Release date: 2003-03-28

  • Articles and reports: 88F0006X2003007
    Description:

    This article presents findings from a 2001 Canadian pilot survey on the use of knowledge management practices by firms. Of the firms surveyed, 9 out of 10 firms reported using at least 1 of the 23 knowledge management practices that were studied. This survey, a world first by a statistical agency, measured the extent to which knowledge management practices were used by Canadian businesses in forestry and logging; chemical manufacturing; transportation equipment manufacturing; machinery, equipment and supply wholesaler-distributors; and management, scientific and technical consulting services. The reasons for and the results of using knowledge management practices, as well as the practices themselves, are examined by firm size and by type of adopter.

    Release date: 2003-03-28
Data (3)

Data (3) ((3 results))

  • Table: 50-002-X20030018636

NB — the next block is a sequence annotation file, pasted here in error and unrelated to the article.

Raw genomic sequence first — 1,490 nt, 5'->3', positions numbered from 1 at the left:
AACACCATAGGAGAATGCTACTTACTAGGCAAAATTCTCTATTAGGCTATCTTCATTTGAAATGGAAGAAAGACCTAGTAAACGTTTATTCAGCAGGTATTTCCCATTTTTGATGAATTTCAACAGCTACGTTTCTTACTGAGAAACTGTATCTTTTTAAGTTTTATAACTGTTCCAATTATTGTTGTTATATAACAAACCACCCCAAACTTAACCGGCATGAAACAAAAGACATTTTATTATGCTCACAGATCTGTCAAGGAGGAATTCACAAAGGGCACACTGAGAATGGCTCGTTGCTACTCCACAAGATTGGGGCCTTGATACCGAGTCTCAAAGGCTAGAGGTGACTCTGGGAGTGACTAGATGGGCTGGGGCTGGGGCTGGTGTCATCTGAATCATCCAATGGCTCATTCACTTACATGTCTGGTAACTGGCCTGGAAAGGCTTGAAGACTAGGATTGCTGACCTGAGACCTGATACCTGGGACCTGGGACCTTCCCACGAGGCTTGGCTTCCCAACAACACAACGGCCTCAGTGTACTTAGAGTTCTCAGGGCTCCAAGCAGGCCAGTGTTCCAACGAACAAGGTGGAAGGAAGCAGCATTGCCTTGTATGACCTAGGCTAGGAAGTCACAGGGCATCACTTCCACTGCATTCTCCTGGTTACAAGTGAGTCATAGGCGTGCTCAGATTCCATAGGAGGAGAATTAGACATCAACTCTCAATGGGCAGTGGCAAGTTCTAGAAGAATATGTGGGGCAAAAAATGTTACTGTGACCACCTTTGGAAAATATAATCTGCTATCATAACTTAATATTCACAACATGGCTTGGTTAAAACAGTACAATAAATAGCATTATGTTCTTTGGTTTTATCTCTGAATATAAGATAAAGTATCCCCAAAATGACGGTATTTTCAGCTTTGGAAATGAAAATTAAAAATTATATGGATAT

Description:

    To provide users with a complete picture of the financial and operational activities associated with Small For-hire Motor Carriers of Freight and Owner Operators in Canada.

    Release date: 2003-09-26

  • Table: 62F0082X
    Description:

    These Indexes are calculated to establish and adjust Post Living Allowances paid to expatriate Canadian government employees serving under the terms and conditions of the Foreign Service Directives (FSDs). They are comparative measurements that numerically express the difference between the retail prices of a representative basket of goods and services at a foreign location with prices for a similar basket of goods and services in Ottawa. They reflect the circumstances for personnel who may have access to certain goods and services that are free of duties or taxes or to stores or sources of supply that are not available to the general public. Where employees do not have, either directly or indirectly, duty free purchasing privileges, Departmental administrators must consult with Statistics Canada to calculate an additional index to reflect the specific circumstances in effect at that post.

    Release date: 2003-05-01

  • Table: 62F0084X
    Description: